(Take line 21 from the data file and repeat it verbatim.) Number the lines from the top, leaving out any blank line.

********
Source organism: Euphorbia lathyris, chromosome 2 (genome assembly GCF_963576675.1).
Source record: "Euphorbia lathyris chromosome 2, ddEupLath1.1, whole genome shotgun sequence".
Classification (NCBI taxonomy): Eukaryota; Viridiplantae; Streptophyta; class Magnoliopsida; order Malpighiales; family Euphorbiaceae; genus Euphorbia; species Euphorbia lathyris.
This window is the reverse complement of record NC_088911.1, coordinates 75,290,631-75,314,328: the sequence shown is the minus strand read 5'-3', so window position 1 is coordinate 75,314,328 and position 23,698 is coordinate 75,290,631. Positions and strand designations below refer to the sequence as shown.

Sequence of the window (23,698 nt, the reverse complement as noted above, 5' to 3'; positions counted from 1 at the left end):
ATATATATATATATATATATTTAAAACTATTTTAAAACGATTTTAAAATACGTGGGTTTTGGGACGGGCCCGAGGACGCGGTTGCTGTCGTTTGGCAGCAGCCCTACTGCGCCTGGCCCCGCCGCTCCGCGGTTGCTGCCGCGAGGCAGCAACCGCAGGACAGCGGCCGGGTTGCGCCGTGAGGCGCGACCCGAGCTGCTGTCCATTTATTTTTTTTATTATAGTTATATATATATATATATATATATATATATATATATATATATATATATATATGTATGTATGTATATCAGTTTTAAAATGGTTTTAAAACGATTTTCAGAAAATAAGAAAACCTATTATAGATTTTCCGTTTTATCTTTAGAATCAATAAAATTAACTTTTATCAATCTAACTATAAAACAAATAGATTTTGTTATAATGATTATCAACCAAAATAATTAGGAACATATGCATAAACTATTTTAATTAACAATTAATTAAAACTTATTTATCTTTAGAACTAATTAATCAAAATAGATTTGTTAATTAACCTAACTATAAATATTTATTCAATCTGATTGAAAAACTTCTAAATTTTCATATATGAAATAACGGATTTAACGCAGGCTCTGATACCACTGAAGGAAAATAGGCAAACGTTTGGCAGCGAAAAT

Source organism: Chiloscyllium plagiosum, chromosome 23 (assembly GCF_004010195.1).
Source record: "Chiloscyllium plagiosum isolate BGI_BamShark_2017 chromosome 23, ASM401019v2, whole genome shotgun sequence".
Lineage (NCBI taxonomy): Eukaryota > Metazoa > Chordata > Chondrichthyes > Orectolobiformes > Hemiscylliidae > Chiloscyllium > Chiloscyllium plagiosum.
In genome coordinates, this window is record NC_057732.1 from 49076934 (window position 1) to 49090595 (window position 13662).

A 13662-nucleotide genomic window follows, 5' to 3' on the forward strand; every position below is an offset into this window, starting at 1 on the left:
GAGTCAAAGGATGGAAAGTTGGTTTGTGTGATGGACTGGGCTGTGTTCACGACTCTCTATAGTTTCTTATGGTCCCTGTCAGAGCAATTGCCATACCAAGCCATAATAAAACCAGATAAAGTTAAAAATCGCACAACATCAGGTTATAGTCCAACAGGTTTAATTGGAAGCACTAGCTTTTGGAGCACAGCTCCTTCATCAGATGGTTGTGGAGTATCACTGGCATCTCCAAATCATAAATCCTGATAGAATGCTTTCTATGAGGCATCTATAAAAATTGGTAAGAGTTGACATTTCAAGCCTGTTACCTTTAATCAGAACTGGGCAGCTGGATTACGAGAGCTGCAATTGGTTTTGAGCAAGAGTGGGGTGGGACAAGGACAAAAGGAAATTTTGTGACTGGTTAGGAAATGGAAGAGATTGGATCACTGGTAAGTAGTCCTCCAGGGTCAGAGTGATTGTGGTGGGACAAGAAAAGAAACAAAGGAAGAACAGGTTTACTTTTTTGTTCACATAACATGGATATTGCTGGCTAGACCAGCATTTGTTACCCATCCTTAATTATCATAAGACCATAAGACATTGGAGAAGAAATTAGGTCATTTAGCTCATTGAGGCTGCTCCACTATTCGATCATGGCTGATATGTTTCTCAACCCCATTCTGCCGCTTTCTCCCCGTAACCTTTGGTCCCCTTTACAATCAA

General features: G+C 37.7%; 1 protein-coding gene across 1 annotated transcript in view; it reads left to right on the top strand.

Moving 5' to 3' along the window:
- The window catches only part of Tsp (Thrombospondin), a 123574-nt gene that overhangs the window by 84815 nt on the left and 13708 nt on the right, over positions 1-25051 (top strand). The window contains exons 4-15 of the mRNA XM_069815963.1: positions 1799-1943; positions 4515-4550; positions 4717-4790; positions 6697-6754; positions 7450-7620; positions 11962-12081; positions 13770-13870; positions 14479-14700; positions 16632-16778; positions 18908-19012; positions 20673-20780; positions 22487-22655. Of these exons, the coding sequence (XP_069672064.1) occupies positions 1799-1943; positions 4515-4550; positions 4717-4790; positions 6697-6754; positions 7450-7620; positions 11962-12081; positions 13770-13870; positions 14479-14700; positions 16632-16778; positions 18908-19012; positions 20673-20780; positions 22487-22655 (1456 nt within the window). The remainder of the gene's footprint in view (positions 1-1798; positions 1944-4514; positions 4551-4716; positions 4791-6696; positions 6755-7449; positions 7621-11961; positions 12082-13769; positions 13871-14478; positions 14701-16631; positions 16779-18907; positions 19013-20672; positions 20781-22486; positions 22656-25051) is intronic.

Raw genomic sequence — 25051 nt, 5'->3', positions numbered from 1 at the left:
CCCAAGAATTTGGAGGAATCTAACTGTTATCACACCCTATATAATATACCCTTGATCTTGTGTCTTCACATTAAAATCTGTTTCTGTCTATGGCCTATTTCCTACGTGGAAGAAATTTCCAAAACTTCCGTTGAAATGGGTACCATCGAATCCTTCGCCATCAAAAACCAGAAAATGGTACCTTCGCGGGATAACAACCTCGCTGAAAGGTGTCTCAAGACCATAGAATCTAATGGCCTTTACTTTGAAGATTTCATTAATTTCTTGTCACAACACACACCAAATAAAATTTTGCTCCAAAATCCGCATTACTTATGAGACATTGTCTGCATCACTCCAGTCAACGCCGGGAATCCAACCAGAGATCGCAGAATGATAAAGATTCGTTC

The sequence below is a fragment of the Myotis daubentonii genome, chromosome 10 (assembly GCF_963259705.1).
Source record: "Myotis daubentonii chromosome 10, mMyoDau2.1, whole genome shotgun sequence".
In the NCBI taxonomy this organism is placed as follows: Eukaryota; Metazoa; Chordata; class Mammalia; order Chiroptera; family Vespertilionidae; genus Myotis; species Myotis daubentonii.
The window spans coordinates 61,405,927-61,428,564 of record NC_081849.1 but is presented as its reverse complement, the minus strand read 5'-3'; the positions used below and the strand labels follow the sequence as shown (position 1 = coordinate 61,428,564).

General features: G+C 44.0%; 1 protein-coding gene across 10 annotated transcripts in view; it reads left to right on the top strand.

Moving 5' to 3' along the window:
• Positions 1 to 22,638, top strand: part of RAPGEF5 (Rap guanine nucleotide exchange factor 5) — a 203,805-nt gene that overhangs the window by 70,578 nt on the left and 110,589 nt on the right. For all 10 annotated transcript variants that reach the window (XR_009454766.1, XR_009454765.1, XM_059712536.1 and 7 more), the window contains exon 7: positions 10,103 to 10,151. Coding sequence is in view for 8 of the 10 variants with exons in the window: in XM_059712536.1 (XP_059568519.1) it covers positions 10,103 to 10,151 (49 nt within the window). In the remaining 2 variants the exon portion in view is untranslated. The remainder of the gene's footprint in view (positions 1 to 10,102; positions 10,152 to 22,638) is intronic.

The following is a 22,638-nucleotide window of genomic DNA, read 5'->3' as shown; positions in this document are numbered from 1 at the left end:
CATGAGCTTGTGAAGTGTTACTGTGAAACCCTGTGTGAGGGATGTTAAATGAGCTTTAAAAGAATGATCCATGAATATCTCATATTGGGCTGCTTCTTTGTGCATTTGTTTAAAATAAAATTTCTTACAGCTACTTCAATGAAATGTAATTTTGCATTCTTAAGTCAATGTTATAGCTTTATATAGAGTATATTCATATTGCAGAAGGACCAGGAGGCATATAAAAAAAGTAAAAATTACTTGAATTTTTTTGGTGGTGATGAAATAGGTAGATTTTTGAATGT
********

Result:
The window spans coordinates 61,405,927-61,428,564 of record NC_081849.1 but is presented as its reverse complement, the minus strand read 5'-3'; the positions used below and the strand labels follow the sequence as shown (position 1 = coordinate 61,428,564).